I woke up to what I’d have to call Texas snow…oh, there’s a snowflake…5 seconds later, oh, there’s another one! Lucky for me, it was light and nothing stuck. I would have liked to take a few pictures of snow dusted mountains, but at the same time I wanted to be able to depart when planned. The ranger told me, depending on how much it snows, they have all campers wait until the roads are plowed and then the campers are directed to the safest exit which might not be in the chosen direction.
Head trails, a 1.6 mile out and back walk for a scenic view. Today we enjoyed several scenic views as the overlooks were fog free today, though the clouds started rolling in, so I didn’t really make out the eye, nose, mustache, and beard of the Stony Man Mountain.
It’s hard to believe at one time this region was largely deforested by farmers, loggers, and hunters. It was in 1926 when Congress authorized the area as a National Park and in 1931, to spur economic growth, President Herbert Hoover approved construction of the Skyline Drive along the crest of these Blue Ridge Mountains. The only tunnel on the drive, known as Marys Rock Tunnel, is a 600-foot-long corridor carved through granite.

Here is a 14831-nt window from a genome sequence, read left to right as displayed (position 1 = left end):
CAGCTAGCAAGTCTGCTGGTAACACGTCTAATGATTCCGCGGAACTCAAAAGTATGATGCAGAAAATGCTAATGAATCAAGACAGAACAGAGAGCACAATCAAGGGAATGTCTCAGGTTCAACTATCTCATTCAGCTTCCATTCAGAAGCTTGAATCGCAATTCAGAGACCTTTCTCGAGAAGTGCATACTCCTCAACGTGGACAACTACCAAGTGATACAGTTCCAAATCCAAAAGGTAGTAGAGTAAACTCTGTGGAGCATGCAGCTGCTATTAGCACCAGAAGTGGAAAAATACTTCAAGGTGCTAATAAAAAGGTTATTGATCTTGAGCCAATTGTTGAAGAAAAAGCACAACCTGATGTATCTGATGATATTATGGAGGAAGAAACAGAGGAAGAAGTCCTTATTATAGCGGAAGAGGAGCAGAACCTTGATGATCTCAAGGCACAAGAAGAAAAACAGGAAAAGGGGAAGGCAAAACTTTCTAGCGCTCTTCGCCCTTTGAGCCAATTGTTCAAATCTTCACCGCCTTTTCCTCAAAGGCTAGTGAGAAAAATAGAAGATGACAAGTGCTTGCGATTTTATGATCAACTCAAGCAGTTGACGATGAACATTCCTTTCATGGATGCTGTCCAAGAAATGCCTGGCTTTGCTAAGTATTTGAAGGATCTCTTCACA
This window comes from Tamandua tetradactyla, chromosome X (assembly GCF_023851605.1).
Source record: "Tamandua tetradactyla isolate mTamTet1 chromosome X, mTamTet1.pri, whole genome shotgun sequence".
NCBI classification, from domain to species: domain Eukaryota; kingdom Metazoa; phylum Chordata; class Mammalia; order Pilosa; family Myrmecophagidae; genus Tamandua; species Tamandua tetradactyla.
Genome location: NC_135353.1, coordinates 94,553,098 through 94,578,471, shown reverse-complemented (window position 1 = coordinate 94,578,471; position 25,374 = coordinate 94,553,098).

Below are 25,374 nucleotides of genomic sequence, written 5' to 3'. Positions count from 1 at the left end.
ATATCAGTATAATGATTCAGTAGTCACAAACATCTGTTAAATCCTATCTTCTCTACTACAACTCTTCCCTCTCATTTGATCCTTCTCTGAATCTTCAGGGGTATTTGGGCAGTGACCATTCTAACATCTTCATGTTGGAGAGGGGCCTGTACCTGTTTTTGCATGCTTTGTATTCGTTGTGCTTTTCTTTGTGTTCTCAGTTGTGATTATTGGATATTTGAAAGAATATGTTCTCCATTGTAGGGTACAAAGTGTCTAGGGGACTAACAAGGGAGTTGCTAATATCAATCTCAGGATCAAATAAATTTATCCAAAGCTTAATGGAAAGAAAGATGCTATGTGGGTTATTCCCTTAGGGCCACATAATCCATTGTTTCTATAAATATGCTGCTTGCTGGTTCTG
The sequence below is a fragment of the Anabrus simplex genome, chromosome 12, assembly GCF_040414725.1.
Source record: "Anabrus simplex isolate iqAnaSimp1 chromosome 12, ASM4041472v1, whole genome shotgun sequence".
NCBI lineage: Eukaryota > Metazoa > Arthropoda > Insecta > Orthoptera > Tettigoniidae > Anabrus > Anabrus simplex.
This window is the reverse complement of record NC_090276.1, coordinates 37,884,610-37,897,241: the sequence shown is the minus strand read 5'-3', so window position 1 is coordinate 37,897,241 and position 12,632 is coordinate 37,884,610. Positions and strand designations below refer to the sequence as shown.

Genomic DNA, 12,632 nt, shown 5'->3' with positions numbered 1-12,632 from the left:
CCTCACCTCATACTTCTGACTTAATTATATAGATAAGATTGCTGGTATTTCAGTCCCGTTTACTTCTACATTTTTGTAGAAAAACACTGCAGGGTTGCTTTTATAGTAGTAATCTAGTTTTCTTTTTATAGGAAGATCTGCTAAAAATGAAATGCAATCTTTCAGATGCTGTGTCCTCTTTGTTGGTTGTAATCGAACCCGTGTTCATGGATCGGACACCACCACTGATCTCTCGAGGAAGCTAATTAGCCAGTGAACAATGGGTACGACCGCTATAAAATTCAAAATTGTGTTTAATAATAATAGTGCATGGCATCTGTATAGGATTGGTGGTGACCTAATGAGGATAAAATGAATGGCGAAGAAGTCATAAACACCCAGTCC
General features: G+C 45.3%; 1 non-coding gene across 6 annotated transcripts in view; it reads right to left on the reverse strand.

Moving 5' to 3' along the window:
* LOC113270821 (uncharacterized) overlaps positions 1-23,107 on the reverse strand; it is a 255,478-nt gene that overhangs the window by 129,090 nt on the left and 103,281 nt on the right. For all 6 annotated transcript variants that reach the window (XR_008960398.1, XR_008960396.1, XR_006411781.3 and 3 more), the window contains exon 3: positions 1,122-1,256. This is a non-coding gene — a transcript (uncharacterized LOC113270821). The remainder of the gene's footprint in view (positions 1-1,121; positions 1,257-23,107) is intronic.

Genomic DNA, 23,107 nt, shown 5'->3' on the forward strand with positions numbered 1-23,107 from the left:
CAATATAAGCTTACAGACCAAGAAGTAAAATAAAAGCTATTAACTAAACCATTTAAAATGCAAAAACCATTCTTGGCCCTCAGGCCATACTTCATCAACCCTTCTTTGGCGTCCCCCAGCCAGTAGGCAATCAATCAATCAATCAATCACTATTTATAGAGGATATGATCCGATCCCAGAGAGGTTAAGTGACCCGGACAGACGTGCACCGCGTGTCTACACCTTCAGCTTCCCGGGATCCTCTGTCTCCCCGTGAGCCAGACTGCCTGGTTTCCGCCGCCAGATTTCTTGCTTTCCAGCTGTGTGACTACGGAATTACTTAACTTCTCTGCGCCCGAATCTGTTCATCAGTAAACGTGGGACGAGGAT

I kept trying to geocache while in the mountains, but none were located on the trails we took. On our way to Berryville, where my cousin Katherine lives, I passed by a cemetery and old church which looked like a good place for a cache to be stashed. According to the geocaching app on my phone, a cache called “Old Chapel” was nearby…yep, a bison tube was hanging in a bush across from the chapel. The Old Chapel, dating back to 1790, turned out to be a historic site too. Lord Fairfax worshipped here and Governor Edmund Randolph and Colonel Nathaniel Burwell are laid to rest in the surrounding cemetery.